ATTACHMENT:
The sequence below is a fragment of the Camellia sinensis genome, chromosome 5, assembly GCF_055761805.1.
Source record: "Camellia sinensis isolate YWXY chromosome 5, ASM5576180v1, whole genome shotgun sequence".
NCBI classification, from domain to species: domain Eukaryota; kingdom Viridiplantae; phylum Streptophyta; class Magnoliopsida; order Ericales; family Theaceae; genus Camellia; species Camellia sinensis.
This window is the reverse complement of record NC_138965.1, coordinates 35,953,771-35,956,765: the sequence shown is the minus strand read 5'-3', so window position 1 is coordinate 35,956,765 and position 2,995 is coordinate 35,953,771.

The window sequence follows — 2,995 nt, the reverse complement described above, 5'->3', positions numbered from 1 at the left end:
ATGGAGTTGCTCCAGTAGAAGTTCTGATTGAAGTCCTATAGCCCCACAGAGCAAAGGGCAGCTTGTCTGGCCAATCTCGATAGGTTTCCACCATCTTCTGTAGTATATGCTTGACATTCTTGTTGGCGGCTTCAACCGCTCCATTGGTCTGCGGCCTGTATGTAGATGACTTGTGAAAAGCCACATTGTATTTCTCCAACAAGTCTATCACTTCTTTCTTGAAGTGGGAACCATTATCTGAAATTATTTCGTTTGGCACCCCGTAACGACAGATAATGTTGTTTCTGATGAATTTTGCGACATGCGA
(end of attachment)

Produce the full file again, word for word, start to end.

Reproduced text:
The sequence below is a fragment of the Camellia sinensis genome, chromosome 5, assembly GCF_055761805.1.
Source record: "Camellia sinensis isolate YWXY chromosome 5, ASM5576180v1, whole genome shotgun sequence".
NCBI classification, from domain to species: domain Eukaryota; kingdom Viridiplantae; phylum Streptophyta; class Magnoliopsida; order Ericales; family Theaceae; genus Camellia; species Camellia sinensis.
This window is the reverse complement of record NC_138965.1, coordinates 35,953,771-35,956,765: the sequence shown is the minus strand read 5'-3', so window position 1 is coordinate 35,956,765 and position 2,995 is coordinate 35,953,771.

The window sequence follows — 2,995 nt, the reverse complement described above, 5'->3', positions numbered from 1 at the left end:
ATGGAGTTGCTCCAGTAGAAGTTCTGATTGAAGTCCTATAGCCCCACAGAGCAAAGGGCAGCTTGTCTGGCCAATCTCGATAGGTTTCCACCATCTTCTGTAGTATATGCTTGACATTCTTGTTGGCGGCTTCAACCGCTCCATTGGTCTGCGGCCTGTATGTAGATGACTTGTGAAAAGCCACATTGTATTTCTCCAACAAGTCTATCACTTCTTTCTTGAAGTGGGAACCATTATCTGAAATTATTTCGTTTGGCACCCCGTAACGACAGATAATGTTGTTTCTGATGAATTTTGCGACATGCGA